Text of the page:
Photodynamic Diagnosis of Bladder Cancer With Oral 5-ALA Is Feasible, Safe

July 18, 2018

TURBT with fluorescent light source using oral 5-ALA is well tolerated in non–muscle-invasive bladder cancer.

Photodynamic diagnosis of non–muscle-invasive bladder cancer (NMIBC) is feasible using oral 5-aminolevulinic acid (5-ALA), and transurethral resection of bladder tumors (TURBT) using a fluorescent light source with 5-ALA rather than white light, is well tolerated, according to a new study.

Treatment of bladder cancer is determined heavily by a number of diagnostic factors. “Therefore, accurate diagnosis is essential for NMIBC management to reduce the recurrence and progression risk,” wrote study authors led by Kiyohide Fujimoto, MD, of Nara Medical University in Japan. “However, conventional TURBT under a white light source can fail to detect 4% to 41% of small papillary tumors, carcinoma in situ, multifocal growth, and microscopic lesions.”

The authors tested whether guiding TURBT by photodynamic diagnosis with 5-ALA, which induces fluorescence in tumor cells more than in healthy cells, was effective. In a nonrandomized phase III study, they included 61 patients with primary or recurrent NMIBC. 5-ALA was orally administered 3 hours before TURBT using white light or fluorescent light; 60 patients were evaluable, and 181 of 513 of obtained specimens were deemed tumor-positive. The results were published in the International Journal of Urology.

The sensitivity of the fluorescent light source was 79.6% (144 of 181 tumor-positive specimens), which was significantly better than that of the white-light source, at 54.1% (98 of 181 specimens; P < .001). Forty-six of 181 of the tumor-positive samples (25.4%) were correctly diagnosed using only the fluorescent light source.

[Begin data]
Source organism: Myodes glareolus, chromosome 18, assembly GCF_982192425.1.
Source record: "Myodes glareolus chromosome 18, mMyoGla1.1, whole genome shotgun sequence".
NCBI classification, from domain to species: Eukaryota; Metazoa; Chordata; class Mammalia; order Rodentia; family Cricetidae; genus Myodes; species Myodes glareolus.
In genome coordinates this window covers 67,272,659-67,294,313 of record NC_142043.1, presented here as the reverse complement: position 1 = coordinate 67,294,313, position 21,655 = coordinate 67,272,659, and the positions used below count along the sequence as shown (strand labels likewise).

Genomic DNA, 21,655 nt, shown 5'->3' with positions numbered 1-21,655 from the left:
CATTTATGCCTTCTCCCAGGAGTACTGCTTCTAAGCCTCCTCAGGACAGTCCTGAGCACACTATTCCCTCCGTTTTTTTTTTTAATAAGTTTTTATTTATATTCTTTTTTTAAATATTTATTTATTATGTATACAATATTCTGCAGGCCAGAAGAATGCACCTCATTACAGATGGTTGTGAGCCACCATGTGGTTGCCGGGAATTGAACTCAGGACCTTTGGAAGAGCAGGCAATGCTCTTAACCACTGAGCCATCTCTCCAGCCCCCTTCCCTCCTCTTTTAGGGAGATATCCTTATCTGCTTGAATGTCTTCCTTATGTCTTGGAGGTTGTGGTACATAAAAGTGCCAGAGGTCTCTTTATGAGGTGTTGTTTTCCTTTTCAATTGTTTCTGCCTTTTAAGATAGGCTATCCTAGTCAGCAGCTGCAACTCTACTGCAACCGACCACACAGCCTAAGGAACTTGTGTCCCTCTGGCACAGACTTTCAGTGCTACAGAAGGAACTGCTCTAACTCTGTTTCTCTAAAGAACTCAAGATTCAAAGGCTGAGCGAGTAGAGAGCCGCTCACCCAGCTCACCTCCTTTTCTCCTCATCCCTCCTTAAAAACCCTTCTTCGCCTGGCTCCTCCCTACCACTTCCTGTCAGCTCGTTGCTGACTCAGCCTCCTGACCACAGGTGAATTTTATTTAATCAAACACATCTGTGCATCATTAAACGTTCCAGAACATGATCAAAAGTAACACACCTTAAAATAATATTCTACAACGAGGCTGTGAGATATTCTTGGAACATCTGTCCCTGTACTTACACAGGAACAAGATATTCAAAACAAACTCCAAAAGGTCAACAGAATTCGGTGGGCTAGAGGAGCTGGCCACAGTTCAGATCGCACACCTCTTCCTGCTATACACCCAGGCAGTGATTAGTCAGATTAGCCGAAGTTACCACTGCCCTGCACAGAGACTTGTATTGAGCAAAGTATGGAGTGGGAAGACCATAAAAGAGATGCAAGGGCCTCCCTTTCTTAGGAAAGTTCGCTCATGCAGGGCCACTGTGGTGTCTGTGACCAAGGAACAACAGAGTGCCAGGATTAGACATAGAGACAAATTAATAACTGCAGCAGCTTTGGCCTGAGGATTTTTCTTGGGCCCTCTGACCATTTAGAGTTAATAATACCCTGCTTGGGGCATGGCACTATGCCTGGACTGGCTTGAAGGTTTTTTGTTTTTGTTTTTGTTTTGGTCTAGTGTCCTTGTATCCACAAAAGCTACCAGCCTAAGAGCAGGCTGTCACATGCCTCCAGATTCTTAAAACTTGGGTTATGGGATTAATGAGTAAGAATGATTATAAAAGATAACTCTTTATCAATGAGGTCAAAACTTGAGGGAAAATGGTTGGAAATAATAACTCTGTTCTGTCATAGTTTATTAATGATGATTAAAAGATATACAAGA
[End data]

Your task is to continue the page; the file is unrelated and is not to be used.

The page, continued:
There was some variation with regard to specific tumor types. The sensitivity of the fluorescent light source was 61.3% for flat urothelial tumors, compared with only 20.4% with white light (P < .01). For papillary urothelial tumors, the difference was smaller, at 100% with fluorescent light and 94.6% with white light (P = .046).

Most of the patients in the trial (95.1%) experienced adverse events, but none died or stopped the study due to adverse events, and no grade 4 or higher events were seen. Six patients (eight cases) had grade 3 adverse events, including alanine transaminase elevation (4 cases), diabetes, bladder perforation, hypertension, and urticaria (1 case each).

The authors noted that the study was limited by its short observation time. “Although this trial found that ALA-photodynamic diagnosis enabled a more concise diagnosis of NMIBC with acceptable adverse event rates, this trial did not show whether a more concise diagnosis leads to improved recurrence-free or progression-free survival,” they wrote. Still, they concluded that “TURBT with the fluorescent light source using oral 5-ALA can be the next standard treatment.”